Q: My 2-year-old granddaughter was recently treated for a kidney infection. I have several questions about how she was managed:
1) To diagnose the infection, a tube was placed into her bladder, causing pain and terror in the poor child. Why did they not use the plastic bag method of collecting the urine, which is much less traumatic?
2) She had a high fever and looked sick to us, but she was treated at home with an antibiotic given by mouth. Why was she not hospitalized, and why did she not need antibiotics given by vein?
3) After the infection was treated, apparently successfully, she had tests to see if there was a reason for the infection.
Her parents, my daughter and son-in-law, were told she had reflux. What is that, and how should it be treated to avoid more problems?
A: These are all good questions on a very confusing topic. One would think that we would have all the answers, because infections in the bladder and kidney (doctors call them urinary tract infections, or UTIs) are very common. Unfortunately, answers to many important questions regarding UTIs, especially in young children, are still controversial.
Your first question regards initial diagnosis of a UTI. Fevers are very frequent in young children, and a small number of them are serious and need treatment. UTIs are the most common serious bacterial infection.
Once upon a time, we used special little plastic bags that we stuck on around a small child’s genitals to catch urine. Little or no pain was involved, and most children eventually peed, though they and their parents often sat for hours before the bag was filled. The problem (aside from those idle clinic hours) was that the bags collected specimens from the skin and the girls’ vaginas or the boys’ foreskins in addition to the urine coming out of the bladder; interpretation of the results was difficult or impossible.
There is general agreement among doctors that in non-potty-trained small children, a catheter specimen is necessary, even though it is a little traumatic — a little, I say, because the catheters are small, and those placing the catheter have lots of skill at doing it quickly and easily. And clean, uncontaminated urine is absolutely essential to making the diagnosis of a UTI.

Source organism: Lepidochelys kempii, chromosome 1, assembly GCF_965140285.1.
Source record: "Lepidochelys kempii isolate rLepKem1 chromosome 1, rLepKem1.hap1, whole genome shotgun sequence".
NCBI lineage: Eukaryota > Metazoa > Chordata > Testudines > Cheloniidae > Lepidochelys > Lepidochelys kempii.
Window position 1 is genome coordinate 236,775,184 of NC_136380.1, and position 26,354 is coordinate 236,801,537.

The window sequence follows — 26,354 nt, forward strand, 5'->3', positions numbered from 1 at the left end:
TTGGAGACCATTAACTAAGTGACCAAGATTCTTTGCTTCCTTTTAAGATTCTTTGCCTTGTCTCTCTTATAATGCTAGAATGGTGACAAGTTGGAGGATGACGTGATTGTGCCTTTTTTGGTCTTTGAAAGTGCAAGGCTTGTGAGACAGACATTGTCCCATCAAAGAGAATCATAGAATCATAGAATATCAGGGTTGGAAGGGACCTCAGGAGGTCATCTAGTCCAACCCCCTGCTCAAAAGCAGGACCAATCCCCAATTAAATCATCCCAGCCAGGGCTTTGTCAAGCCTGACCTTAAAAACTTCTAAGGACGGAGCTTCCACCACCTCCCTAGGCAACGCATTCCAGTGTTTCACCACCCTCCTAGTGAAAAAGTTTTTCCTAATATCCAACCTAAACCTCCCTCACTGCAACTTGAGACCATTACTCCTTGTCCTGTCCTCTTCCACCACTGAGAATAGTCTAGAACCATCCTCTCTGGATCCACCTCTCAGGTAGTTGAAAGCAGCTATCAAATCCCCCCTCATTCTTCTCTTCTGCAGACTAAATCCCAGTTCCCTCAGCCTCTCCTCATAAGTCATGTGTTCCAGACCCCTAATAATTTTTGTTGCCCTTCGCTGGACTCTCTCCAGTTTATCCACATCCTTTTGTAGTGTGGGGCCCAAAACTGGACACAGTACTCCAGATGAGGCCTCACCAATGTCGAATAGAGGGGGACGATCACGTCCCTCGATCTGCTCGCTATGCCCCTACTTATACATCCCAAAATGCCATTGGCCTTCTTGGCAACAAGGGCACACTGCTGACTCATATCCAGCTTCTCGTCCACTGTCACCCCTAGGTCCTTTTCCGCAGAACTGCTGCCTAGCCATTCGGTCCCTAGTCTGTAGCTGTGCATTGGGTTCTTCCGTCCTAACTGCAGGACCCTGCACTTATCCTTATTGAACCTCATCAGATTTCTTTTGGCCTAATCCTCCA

Deciding the location of the infection may be difficult as well, especially in small children and infants. It’s hard to ask a 2-year-old if it hurts when she urinates (that often indicates a bladder infection in older people) or if there’s pain on one side of the back (a symptom of a kidney infection, pyelonephritis). We assume that most UTIs with fever involve the kidney, but the term “febrile UTI” is probably more honest than making that assumption.
Most physicians subject the urine obtained by catheter to two tests, a urinalysis and a urine culture. Usually, the urinalysis — dipping a test strip with multiple chemical indicators on it — will accurately tell us whether a urinary tract infection is present or not, but the culture is necessary for being sure bacteria are present and finding out which antibiotics will work against it.
There’s no hurrying the culture — it takes at least 24 hours — but if the patient’s symptoms and the urinalysis strongly suggest infection, many times we’ll start an antibiotic, knowing we may have to change it if we find the germ is not sensitive to our first choice.
In the past, children with fever and UTI were usually hospitalized and given antibiotics through their veins. Recently, though, studies have shown that most children will do just as well with oral antibiotics, avoiding the trouble, terror and expense of being in a hospital.
To your third question: reflux is urine going the wrong way on a one-way street — up (from the bladder toward or to the kidney). Going the wrong way on a one-way street causes problems, both in traffic and in the ureter, the tube between the kidney and the bladder.
Reflux is detected by some combination of X-ray, ultrasound and radioactive chemical testing, all of which have advantages and disadvantages. If these tests detect reflux, experts will grade it from Grade I to V, with increasing Roman numerals indicating worse reflux. Grades I and II are usually considered relatively trivial, while Grade V reflux demands treatment, usually with surgery. But there is endless debate about what to do with children with Grade III and IV reflux.
Recently, the prestigious New England Journal of Medicine asked three UTI experts what they would do with a 6-year-old with long-documented Grade III reflux. Watchful waiting (checking the urine frequently, especially with fever), prophylactic antibiotics (giving a small daily dose of an antibiotic when no infection is present), and surgical treatment were each supported by one expert, each of whom could quote chapter and verse from the literature of medicine.
Each held out hope that a “new and better” study currently in progress will give us a clear answer as to what’s best. I hope so. But don’t hold your breath.
Lance Chilton, M.D., is a pediatrician at the Young Children’s Health Center in Albuquerque, associated with the University of New Mexico. He is happy to take questions at 272-9242 or firstname.lastname@example.org.